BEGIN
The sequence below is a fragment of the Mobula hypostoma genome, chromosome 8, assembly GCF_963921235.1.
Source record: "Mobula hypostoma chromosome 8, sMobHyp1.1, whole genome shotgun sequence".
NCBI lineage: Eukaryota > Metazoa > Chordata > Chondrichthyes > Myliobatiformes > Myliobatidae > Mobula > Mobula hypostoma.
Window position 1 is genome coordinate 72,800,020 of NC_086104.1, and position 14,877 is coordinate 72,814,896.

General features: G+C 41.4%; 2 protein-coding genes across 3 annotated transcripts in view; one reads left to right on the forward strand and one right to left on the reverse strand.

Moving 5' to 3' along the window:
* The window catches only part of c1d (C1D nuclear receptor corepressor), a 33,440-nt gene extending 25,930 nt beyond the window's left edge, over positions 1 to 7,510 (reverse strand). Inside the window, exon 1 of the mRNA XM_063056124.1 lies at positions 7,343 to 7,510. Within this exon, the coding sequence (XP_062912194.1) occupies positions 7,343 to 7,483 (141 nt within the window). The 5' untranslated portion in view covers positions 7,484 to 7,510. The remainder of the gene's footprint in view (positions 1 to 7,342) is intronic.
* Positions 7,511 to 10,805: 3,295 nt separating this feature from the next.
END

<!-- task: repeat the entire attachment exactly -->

The sequence below is a fragment of the Mobula hypostoma genome, chromosome 8, assembly GCF_963921235.1.
Source record: "Mobula hypostoma chromosome 8, sMobHyp1.1, whole genome shotgun sequence".
NCBI lineage: Eukaryota > Metazoa > Chordata > Chondrichthyes > Myliobatiformes > Myliobatidae > Mobula > Mobula hypostoma.
Window position 1 is genome coordinate 72,800,020 of NC_086104.1, and position 14,877 is coordinate 72,814,896.

General features: G+C 41.4%; 2 protein-coding genes across 3 annotated transcripts in view; one reads left to right on the forward strand and one right to left on the reverse strand.

Moving 5' to 3' along the window:
* The window catches only part of c1d (C1D nuclear receptor corepressor), a 33,440-nt gene extending 25,930 nt beyond the window's left edge, over positions 1 to 7,510 (reverse strand). Inside the window, exon 1 of the mRNA XM_063056124.1 lies at positions 7,343 to 7,510. Within this exon, the coding sequence (XP_062912194.1) occupies positions 7,343 to 7,483 (141 nt within the window). The 5' untranslated portion in view covers positions 7,484 to 7,510. The remainder of the gene's footprint in view (positions 1 to 7,342) is intronic.
* Positions 7,511 to 10,805: 3,295 nt separating this feature from the next.